Anxiety-related illnesses are on the rise. Every day, physicians are inundated with patients who report having some sort of anxiety symptom or problem. Most experience a short-term form of anxiety that goes away after a stressful or traumatic situation (for example, an exam). For others, however, anxiety persists and causes long-term effects. Anxiety can happen to anyone at any time. Unlike many other health issues, there is no single cause. Anxiety is complex, unique to each person, and for the most part, invisible to others. Here is what it is like to have anxiety along with a list of strategies to help sufferers and their loved ones cope with the condition.
What Anxiety Is Like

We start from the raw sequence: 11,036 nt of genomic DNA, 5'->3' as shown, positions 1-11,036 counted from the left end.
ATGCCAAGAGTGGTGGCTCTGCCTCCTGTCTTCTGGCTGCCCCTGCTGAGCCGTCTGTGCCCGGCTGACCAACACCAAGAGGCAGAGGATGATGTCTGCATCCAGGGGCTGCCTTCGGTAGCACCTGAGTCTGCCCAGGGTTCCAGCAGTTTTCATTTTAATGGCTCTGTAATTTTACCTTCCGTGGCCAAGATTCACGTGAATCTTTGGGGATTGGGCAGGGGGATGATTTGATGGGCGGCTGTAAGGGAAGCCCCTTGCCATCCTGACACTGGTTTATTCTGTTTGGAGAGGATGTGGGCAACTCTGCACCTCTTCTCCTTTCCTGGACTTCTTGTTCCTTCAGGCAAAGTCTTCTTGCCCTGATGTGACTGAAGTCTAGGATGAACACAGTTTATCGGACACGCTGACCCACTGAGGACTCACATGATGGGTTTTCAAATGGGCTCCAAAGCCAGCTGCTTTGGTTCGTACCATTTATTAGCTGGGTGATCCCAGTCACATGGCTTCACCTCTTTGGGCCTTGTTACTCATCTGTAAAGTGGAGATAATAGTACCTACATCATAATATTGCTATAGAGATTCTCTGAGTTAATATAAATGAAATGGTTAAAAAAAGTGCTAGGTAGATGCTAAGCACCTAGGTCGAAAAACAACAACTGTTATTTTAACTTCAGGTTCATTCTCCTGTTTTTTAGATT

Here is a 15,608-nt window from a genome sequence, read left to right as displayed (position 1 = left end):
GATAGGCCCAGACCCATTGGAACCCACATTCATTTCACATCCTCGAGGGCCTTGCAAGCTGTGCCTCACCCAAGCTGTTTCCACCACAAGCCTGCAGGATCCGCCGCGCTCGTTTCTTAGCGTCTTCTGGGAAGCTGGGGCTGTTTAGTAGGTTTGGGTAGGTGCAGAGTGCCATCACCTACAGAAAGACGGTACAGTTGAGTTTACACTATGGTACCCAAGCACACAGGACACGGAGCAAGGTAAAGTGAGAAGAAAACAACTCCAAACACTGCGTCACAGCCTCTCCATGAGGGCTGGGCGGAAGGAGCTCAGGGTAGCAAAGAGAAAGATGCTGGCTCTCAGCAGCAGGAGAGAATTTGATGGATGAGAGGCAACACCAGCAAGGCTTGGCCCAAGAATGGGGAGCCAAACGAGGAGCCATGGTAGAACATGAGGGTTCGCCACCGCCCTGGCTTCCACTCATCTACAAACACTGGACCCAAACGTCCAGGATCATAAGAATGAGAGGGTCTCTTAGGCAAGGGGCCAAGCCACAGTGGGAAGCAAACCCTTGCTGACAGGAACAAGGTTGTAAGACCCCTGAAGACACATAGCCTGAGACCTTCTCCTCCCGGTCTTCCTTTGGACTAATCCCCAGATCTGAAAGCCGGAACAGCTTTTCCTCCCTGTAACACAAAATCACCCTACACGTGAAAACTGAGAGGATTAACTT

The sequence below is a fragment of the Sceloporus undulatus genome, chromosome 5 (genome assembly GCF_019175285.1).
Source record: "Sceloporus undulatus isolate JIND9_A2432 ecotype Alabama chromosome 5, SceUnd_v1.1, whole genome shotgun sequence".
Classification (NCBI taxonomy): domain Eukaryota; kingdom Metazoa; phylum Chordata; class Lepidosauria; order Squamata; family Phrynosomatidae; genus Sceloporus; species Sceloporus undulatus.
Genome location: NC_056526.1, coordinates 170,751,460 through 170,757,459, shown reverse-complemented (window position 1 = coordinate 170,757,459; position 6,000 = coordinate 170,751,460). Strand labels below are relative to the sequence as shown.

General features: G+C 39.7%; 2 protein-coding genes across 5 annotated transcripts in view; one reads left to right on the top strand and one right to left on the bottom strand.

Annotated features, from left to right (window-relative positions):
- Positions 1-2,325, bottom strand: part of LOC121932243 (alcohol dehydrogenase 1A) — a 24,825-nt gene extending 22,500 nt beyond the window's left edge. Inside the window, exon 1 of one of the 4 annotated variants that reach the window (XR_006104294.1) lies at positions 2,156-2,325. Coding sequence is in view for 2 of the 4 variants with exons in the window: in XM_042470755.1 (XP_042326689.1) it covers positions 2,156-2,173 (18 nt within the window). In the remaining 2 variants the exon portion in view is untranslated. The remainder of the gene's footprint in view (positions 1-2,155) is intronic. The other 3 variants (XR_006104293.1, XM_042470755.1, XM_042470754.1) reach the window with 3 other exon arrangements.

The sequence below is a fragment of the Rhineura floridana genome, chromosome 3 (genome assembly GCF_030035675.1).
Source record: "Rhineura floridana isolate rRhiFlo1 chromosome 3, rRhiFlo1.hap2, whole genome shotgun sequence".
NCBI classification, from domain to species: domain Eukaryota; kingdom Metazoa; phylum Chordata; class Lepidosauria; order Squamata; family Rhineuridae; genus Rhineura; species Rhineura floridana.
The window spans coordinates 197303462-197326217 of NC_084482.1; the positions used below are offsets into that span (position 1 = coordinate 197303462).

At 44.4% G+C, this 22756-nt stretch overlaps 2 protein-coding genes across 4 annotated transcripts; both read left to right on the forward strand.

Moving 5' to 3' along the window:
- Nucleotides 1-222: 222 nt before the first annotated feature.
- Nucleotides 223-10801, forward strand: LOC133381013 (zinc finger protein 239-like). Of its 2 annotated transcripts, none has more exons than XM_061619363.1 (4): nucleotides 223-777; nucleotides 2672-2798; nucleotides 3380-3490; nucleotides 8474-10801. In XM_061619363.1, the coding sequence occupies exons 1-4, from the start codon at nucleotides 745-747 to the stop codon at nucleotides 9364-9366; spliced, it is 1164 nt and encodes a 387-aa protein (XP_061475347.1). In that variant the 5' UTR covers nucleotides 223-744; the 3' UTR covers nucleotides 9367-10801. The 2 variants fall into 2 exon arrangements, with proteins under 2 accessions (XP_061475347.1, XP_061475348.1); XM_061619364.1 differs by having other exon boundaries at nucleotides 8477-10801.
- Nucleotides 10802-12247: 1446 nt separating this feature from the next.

Anxiety is often linked to depression, so although anxiety sufferers feel anxious about a situation, they may also feel like they are unable to overcome it. Living with anxiety is exhausting because anxiety attacks can happen at any time, regardless of what is going on. Anxiety is not just in someone’s head as it often manifests in physical symptoms that can even mimic fatal illnesses. For example, some with anxiety experience a panic attack, which can vary in length and intensity. Panic attacks can be brief and intense or last for an extended period of time. Some common symptoms of anxiety are: depression, dizziness, fainting, heart palpitations, an inability to stay still, lethargy, loss of appetite, loss of sleep, nausea, nervous twitches, racing thoughts, sweating, shaking, stuttering, and suicidal thoughts.